During the past 40 years, the productivity of American workers has continued to increase but their wages (adjusted for inflation) have barely increased at all.
Labor lawyer Thomas Geoghegan, in his new book, Only One Thing Can Save Us, says this is because corporate America has decided that it doesn’t want highly-skilled, well-paid workers; it wants low-paid, replaceable workers.
Many evils flow from this. Working people and the middle class have take on more debt in order to buy homes, pay for higher education or maintain their material standard of living.
Bankers and financiers find it more profitable to invest in debt than in the production of goods and services.
This results in the financialization and hollowing-out of the U.S. economy.
Geoghegan thinks the one thing that can save us is a labor union movement strong enough to win wage increases sufficient to keep up with the increase in the production of wealth.
This will give working people and the middle class enough buying power to generate a real economic recovery.
It will enable them to pay down debt. Shrinking the debt industry will free up money to be invested in producing real goods and services.
Labor union contracts will make it harder to lay people off at will. This will give employers an incentive to invest in training to make their workers more productive, which union apprenticeship programs can help with.
With more Americans earning good incomes, tax revenues will increase and governmental budgets will be more in balance. With fewer jobs being shipped overseas, the U.S. trade deficit may shrink.
A politically powerful union movement will bring American politics into balance. The USA will have both a left wing and a right wing rather than, as at present, only a right wing.
He advocates reforms to strengthen labor unions, including:
1. Making union membership a civil right.
2. Allowing members-only unions without NLRB elections.
Making union membership a civil right would give union members much more protection that current labor law.
Firing or persecuting someone for belonging to a labor union is an unfair labor practice under the National Labor Relations Act. But to get redress, a union must file a complaint with the National Labor Relations Board, and then defend against a court appeal. This can take several years and the best that the worker can hope for is to be reinstated in the old job, without back pay or damages and with no protection against the whole thing happening again.
A person of color, woman, senior citizen or handicapped person who sues under the Equal Employment Opportunity Act can get – (1) a temporary restraining order against being demoted, (2) a preliminary injunction based on likelihood of succeeding, (3) a jury trial with the chance to get compensatory damages, (4) the chance to get punitive damages, (5) the right of “discovery” of all records relevant to possible discrimination, (6) the right to force the employer to testify under oath and (7) legal fees paid by the loser.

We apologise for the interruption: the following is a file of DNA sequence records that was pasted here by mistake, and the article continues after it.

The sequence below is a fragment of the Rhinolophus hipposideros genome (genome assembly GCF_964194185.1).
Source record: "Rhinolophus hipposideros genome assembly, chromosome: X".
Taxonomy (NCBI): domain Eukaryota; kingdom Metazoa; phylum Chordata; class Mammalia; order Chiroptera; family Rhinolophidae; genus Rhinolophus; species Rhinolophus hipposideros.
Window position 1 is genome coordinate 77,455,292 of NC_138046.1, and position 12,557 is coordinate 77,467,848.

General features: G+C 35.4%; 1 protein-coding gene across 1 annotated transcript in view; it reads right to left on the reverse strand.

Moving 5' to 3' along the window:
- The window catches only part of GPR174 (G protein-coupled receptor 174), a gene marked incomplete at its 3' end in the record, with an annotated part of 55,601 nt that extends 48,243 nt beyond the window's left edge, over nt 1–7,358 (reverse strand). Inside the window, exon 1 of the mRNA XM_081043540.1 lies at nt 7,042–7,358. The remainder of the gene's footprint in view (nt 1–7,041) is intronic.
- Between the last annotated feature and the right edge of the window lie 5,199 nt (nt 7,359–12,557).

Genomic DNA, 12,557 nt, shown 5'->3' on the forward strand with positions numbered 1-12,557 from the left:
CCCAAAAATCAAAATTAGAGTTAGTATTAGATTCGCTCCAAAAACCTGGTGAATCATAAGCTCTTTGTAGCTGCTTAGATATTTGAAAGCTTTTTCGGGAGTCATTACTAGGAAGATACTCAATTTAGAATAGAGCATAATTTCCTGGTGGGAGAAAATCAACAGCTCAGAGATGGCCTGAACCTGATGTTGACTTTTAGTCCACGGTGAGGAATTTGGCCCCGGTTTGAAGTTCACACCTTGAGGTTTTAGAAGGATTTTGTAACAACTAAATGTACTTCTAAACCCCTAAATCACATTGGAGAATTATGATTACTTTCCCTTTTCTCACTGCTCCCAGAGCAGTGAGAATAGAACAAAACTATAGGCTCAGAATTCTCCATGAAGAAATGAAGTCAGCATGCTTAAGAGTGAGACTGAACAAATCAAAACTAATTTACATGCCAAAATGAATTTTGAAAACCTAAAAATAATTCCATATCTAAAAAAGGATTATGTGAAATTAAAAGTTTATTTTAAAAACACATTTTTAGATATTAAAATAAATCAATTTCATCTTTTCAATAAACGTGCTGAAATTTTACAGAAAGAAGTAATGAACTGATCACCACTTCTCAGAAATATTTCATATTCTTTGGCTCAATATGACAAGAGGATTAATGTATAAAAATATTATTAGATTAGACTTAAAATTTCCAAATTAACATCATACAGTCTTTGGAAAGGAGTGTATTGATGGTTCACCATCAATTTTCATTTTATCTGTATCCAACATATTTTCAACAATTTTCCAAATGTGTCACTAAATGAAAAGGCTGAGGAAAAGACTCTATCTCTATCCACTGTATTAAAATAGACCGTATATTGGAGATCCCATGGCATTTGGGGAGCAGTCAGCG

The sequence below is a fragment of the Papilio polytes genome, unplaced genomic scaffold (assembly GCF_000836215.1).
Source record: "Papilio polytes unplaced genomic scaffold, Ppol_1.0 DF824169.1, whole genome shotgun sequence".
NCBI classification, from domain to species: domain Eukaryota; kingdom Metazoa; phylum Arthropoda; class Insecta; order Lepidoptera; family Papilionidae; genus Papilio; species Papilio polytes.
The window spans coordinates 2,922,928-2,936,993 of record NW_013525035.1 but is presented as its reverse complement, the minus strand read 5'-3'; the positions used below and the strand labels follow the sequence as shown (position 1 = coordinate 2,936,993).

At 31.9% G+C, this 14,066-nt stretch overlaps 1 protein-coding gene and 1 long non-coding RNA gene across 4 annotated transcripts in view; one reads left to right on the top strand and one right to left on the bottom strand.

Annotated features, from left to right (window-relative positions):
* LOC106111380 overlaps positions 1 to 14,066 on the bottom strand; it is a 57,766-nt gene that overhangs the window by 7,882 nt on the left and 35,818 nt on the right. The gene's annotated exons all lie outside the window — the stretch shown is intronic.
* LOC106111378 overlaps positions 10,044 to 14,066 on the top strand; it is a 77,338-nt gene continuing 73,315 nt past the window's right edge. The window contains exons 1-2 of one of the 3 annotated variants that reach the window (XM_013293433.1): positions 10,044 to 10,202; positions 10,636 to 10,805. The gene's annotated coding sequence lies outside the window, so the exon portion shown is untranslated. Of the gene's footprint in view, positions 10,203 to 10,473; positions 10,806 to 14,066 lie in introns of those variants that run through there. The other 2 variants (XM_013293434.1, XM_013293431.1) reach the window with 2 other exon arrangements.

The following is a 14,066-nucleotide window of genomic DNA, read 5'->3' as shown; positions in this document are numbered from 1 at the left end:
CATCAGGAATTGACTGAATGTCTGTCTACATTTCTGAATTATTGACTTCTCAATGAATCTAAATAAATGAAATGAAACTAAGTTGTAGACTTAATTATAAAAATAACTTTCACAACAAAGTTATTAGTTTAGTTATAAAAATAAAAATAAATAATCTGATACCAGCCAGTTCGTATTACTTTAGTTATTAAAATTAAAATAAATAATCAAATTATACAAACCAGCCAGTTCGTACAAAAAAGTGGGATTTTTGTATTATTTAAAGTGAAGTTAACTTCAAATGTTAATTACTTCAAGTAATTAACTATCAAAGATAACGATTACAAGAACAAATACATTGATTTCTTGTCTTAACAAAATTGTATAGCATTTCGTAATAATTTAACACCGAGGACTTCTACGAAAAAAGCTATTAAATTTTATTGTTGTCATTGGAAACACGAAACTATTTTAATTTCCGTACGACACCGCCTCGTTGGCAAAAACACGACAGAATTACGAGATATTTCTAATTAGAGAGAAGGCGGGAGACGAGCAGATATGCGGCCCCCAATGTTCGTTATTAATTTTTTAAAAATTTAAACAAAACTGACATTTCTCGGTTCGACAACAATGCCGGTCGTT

Exercise of these rights, especially the latter three, is a powerful deterrent.
Racial, sex, age and handicap discrimination can be hard to prove, but the point of firing or persecuting labor union members is to intimidate, and so must be overt to be effective.
Allowing members-only labor unions would enable workers to act without going through the process of signing up a majority in the bargaining unit, and then holding an election.
Geoghegan said this is how unions in Europe work. There is no union shop or agency shop there, but a union representing, say, 30 percent of workers can act effectively. There are free riders, but there are enough committed union members to be effective.
Actually this is how labor actions are being taken today in the fast food industry and other low-wage industries. Workers typically don’t engage in long-drawn-out strikes intended to close the employer down permanently. Instead they engage in quick one-day job actions intended to inconvenience the employer.
The Wagner Act, according to Geoghegan, protects the right of employees to engage in “concerted” actions to improve working conditions without retaliation from an employer. The only way the employer can put an end to wildcat actions is to sign a labor union contract.
Why Even the Labor Movement’s Biggest Foes Should Be Cheering It On by Thomas Geoghegan for the New York Observer.
The Big Fix by Thomas Geoghegan for The Nation.
The one thing that can save America by Thomas Geoghegan for Salon.
What Would Keynes Do? by Thomas Geoghegan for The Nation.
The rebellious spirit of Matthew Maguire’s first Labor Day is spreading across our country. Join the parade! by Jim Hightower for The Hightower Lowdown.
A plucky (and smart) grassroots coalition has pushed the dastardly Trans-Pacific Partnership to the edge by Jim Hightower for The Hightower Lowdown.